Truck Accidents & Hazardous Spills

When an accident involving a truck occurs, the chances of the victims of the accident suffering severe injuries or even death are quite high due to the height and weight of the truck compared to an average car, which puts the odds against the occupants of a car. 

What Is Hazardous Cargo 

Besides the height and weight, the type of cargo in transit can significantly determine the accident's severity. Accidents with the highest chance of turning catastrophic are collisions involving trucks transporting hazardous cargo. 

The Federal Motor Carrier Safety Administration (FMCSA) defines hazardous cargo as any material that is potentially dangerous to people and property. These materials include chemicals and toxins from flammable substances like fireworks, poisons, and explosives. 

Types of Hazardous Cargo

The FMCSA classifies cargo into several categories, with the most hazardous being explosives. Explosives are anything that can detonate, explode, or blow up when the conditions are right. Unfortunately, explosives do not always require an eternal trigger like a collision to go off. They can occur at any time when the conditions inside the cargo area become conducive for an explosion. 

The other significantly hazardous cargo is gasses which fall into three categories: flammable, inflatable, and poisonous. Flammable liquids are also among the most hazardous types of cargo carried by trucks and can include gasoline, ethanol, and acetone, among others. 

Like explosives and gasses, flammable liquid can burst into fire even when there isn't a collision. Other hazardous materials include flammable solids, oxidizers, organic peroxide, radioactive material, and corrosive substances such as acids. 

Identifying Trucks Ferrying Hazardous Cargo

Federal trucking regulations require trucks ferrying hazardous charges to have placards indicating the type of hazardous cargo they are ferrying, so it should not be difficult for you to identify them, which can help you make informed decisions when driving near them.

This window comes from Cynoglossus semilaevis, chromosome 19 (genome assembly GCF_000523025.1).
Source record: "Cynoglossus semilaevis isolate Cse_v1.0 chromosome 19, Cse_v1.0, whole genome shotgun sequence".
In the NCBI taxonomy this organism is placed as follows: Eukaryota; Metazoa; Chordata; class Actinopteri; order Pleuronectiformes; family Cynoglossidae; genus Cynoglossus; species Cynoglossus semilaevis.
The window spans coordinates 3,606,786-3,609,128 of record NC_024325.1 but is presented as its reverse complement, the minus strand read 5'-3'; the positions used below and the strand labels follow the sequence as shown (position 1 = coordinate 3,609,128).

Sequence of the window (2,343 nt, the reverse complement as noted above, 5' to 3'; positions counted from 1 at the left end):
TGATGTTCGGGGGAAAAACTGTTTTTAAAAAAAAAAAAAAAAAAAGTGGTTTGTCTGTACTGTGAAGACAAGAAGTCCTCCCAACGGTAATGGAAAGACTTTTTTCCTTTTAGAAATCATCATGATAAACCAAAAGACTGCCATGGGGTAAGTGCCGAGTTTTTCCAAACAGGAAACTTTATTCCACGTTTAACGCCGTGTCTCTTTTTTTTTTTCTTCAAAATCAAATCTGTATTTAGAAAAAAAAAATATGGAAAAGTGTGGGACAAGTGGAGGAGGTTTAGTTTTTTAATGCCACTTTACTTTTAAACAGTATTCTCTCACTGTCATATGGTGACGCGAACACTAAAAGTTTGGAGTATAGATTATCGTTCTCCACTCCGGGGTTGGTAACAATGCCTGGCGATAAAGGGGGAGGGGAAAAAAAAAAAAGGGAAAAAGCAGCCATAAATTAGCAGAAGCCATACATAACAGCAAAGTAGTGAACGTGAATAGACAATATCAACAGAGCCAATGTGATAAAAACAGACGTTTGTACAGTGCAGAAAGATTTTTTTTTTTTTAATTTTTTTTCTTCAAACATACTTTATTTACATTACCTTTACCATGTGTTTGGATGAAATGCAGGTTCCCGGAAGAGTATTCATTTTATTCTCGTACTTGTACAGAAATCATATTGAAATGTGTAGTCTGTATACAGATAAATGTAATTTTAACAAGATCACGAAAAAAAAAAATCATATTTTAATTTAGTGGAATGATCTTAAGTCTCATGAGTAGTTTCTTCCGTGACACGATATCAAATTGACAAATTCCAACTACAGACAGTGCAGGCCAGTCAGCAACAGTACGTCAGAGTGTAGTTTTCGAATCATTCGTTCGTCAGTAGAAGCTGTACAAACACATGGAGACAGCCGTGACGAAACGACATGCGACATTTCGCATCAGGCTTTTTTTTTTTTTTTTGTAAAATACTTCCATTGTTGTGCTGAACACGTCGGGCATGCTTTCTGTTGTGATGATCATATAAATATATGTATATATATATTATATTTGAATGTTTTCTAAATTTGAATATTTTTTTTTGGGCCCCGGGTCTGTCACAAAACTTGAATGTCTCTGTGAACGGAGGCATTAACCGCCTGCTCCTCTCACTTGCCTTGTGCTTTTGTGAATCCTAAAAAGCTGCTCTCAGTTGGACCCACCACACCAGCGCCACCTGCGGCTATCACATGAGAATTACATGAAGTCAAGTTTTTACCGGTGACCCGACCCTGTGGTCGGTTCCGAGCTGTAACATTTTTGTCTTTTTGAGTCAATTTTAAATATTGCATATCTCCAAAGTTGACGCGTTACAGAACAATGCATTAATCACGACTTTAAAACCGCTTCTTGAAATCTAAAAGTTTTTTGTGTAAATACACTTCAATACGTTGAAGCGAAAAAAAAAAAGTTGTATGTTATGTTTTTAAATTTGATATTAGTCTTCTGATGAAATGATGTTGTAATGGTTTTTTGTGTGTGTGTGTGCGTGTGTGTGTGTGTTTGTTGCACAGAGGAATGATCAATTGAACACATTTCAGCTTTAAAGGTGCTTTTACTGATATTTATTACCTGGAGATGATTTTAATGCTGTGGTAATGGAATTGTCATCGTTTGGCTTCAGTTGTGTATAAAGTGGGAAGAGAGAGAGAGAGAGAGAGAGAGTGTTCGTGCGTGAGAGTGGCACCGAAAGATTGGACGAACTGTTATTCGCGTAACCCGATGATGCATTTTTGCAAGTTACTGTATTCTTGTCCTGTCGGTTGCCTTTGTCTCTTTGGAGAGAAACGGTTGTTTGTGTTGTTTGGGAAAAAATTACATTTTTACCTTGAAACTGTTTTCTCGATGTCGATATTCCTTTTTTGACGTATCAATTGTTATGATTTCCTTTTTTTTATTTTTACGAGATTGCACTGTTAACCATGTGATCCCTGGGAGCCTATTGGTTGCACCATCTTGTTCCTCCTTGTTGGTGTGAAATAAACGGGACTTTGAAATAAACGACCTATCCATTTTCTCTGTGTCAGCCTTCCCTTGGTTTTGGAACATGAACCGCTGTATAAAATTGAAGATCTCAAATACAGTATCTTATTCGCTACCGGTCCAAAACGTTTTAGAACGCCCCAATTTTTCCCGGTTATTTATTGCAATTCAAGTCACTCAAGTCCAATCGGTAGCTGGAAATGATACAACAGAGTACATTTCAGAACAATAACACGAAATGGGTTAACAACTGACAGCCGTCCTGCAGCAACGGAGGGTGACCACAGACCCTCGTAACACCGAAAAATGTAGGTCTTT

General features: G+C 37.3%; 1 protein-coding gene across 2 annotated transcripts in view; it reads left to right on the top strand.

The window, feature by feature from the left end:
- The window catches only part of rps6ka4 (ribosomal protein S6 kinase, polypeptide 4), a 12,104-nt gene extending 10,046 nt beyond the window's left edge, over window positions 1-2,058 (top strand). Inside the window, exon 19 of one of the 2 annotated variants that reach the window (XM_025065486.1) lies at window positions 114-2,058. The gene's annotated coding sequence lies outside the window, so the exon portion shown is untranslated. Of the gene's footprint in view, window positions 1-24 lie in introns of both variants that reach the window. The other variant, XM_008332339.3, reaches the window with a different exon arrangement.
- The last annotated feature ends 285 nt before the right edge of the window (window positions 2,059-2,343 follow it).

According to the FMCSA, proper classification of hazardous material is a major responsibility of the trucking company. Also, trucking companies are required to offer proper training to their truckers and every other person involved in handling the cargo, such as the loaders and offloaders. 

Causes of Truck Accidents

The main causes of trucks ferrying hazardous material are similar to accidents involving trucks carrying other types of cargo. 

Driver error is the leading cause of truck accidents, irrespective of the cargo. Driver errors occur when a driver is distracted, fatigued, drowsy, fails to yield way, or drives at an excessive speed. 

But, not all accidents are a result of driver error. Other causes include poor truck maintenance, improper cargo loading, overloading, incremental weather, and poor roads.

Liability for Hazardous Spills Accidents

“If you have suffered harm from hazardous material in a truck accident, there is a chance you could be eligible for compensation. But your eligibility will be subject to who was responsible for the accident,” says attorney Rustin Smith of Smith Hulsey Law

Several parties could be held liable for the accident if the truck was at fault in the accident, including the trucking company, the truck driver, and the truck owner. 

If poor road maintenance is to blame for the accident, your lawyer can look at pursuing a claim against the government agency tasked with maintaining the road. Another possible third party in a truck accident can be the truck manufacturer of a faulty part maker if a faulty part is the cause of the accident.

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